The Iron Rose
- The Iron Rose review by NP
After the success of Requiem for the Vampire, this is Jean Rollin’s fifth directed film. Instead of ending on a freezing, deserted beach as usual, the location actually features in one of the first scenes in this, before the two main characters (who aren’t given names as far as I can tell) arrive in the lush, autumnal cemetery which is where the remainder of the film is set.
Even by Rollin’s standards, little actually happens here. They find themselves hopelessly lost, a predicament that seems to drive the girl mad. Her madness maybe be brought on in part by the aggressive and unsympathetic behaviour of her boyfriend. It is his idea to visit the cemetery, his idea to explore and remain there, and when they get lost and she becomes frightened, his behaviour is such that I wonder if he is deliberately driving her to despair. As ever, this isn’t made clear.
What the film has though, is the usual beautifully shot location work, lending the sinister, dark-magical events a feeling of existing in a kind of dreamlike half-reality where little needs to make sense.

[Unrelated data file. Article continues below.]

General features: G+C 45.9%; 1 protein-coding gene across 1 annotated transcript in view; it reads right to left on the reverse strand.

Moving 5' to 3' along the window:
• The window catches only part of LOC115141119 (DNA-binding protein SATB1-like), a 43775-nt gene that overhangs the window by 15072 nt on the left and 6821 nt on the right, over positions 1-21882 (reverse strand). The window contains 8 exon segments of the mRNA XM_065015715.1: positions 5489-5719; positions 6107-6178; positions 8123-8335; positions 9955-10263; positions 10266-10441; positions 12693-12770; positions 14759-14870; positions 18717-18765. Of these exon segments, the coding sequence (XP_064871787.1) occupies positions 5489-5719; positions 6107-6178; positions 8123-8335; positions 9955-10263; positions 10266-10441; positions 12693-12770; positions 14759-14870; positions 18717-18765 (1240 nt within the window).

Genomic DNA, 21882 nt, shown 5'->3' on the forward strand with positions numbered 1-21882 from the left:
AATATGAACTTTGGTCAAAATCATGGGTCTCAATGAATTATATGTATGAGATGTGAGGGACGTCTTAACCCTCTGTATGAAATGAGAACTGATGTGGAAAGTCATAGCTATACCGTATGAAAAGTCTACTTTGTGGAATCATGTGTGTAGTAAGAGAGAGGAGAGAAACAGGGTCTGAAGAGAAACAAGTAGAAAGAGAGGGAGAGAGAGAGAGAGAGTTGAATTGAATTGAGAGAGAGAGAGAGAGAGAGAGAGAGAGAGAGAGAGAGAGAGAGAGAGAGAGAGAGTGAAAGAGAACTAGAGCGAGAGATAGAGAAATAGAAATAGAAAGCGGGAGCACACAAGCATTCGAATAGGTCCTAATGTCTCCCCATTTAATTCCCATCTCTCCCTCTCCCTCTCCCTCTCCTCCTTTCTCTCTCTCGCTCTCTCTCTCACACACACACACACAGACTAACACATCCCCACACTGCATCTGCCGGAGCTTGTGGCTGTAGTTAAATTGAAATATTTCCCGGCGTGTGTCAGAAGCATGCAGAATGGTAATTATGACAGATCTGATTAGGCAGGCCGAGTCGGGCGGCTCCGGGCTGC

The Iron Rose was not successful. The male lead (Hugues Quester) had his name changed to Pierre Dupont for the release, he was so embarrassed to be part of it, while the female, played by Françoise Pascal went on to have a successful acting career in a number of UK comedy and variety shows in the 70s and early 80s before taking a lengthy break from acting (rejoining the profession in 2011). Mireille Dargent returns from Requiem for the Vampire for what is little more than a cameo as a clown, another Rollin staple.
I like the mixture of revulsion/comfort the cemetery represents against the occasionally glimpsed ‘outside world’, and the fact that the girl appears to succumb completely to it. Although this is not my favourite film by the director, it’s still hugely powerful mainly due to the location work.
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